Harley-Davidson have cleverly used the Softail chassis (solid mount engine) rather than the seemingly obvious choice of the rubber mounted Dyna to make the Rocker ride as solidly as it looks. Taken on looks alone, you'd expect low speed handling to be dire, and anything at highway speed to be hard work. What transpires instead is quite unbelievable. Piloting the Rocker is just like, well, riding a bike. Things happen as they should. There's no flopping of front wheel into roundabouts or a feeling of being steered from the rear by that big phat tyre. The only time I even noticed a handling quirk from the rear, was when the rear would squirm around on the edge of the subsidence so prevalent on rural New Zealand roads.

Even better is the actual experience of riding. Never, ever, have I felt so relaxed in charge of a motorcycle. It is fair to say that the foot peg feelers copped a hammering, but that wasn't because of my latent sports bike habits or charging about everywhere, it's a testament to how together the Rocker feels to ride, be it twisty roads, long straight roads, or fast sweepers. In fact hunting fast sweepers down just for the hell of it became something of a hobby.

Those inadequate looking brakes are frankly astonishing. HD are to be commended, because that tiny disk up front shouldn't have that much power. Unlike the Super Glide I rode a few days before the Rocker, you have to be aware of all that low down weight. Using the rear to load the front and then applying the front brake could lead to some respectable braking for what mounts to just under 400kg of bike and rider.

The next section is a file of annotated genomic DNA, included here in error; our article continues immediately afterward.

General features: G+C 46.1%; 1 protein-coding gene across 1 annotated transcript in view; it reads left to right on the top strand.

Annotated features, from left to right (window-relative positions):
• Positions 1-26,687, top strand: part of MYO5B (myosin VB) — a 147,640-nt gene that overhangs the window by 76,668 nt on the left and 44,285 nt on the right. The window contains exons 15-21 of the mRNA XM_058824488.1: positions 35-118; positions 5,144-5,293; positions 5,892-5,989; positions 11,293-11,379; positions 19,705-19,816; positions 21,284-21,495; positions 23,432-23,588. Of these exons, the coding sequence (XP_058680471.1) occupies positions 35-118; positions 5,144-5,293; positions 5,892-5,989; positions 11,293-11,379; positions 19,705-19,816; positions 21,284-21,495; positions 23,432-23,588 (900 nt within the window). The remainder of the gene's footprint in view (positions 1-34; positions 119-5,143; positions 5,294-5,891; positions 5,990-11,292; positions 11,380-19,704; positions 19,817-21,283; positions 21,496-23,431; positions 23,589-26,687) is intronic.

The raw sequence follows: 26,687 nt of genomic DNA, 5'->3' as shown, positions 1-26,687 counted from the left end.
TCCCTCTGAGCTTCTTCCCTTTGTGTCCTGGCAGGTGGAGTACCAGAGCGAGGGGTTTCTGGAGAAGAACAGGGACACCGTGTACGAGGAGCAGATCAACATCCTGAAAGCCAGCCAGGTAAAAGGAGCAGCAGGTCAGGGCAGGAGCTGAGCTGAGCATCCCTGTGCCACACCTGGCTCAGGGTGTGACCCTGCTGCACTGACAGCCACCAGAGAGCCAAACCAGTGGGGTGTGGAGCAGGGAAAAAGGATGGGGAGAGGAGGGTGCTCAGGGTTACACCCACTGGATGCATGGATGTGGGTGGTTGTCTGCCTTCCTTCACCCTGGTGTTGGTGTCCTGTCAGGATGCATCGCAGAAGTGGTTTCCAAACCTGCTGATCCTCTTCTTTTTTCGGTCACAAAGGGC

I've never enjoyed Winter riding this much. I've never enjoyed cruising long straight roads EVER. I'd normally go kilometers out of my way to avoid the Wairarapa's section of State Highway 2. Except on the Rocker. I rather suspect that getting into this type of alert, aware, semi-comatose Zen state (You had to be there. I don't know how that works either) would require significant chemical enhancement at any other time.

I love the way you sit in the Rocker and how the tank mounted fuel gauge, idiot lights, and speedometer are more than enough instrumentation. There is an LCD multi-function display with trip meters and kilometers to reserve, but after a while, pushing that button on the side of the speedo just ended up being pointless. Leaving it on the clock setting so you could check out how the Rocker seemed to slow time as the world rotated past in slow motion was more fun. I was given the Rocker with a full tank of fuel, and rode it on and off over three days, put 9 litres of fuel in and handed it back nearly empty.

Style, substance, fun, relative fuel economy, ergonomics that cosset, a hardtail look with suspension and brakes that work, and lots of foot peg scraping without threat to license or limb.

Startled surprise and ignorance go hand in hand I guess. I've spent a lot of the last couple of years trying many different things in the motorcycling world, and it's slowly turning into a quest to divest myself of baggage. For the last six months, all I've ridden(apart from my own bike) have been products of the Motor Company. Now that HD have acquired MV Agusta I might just head back to my roots. After that, who knows what's next?

Specifications here.

The Harley-Davidson FXCW Rocker tested here comes with Crimson Red Sunglo paintwork, a seat, and some sort of Cosmic Oneness field. Available from Wellington Motorcycles for $27,000.

Thank you, as always, to Pete "I drink Red Bull" McDonald, for the loan of the Rocker and for finally learning how to make instant coffee not taste like reconstituted Donkey Droppings. Thank you to Wellington Motorcycles for yet another Harley-Davidson "fix".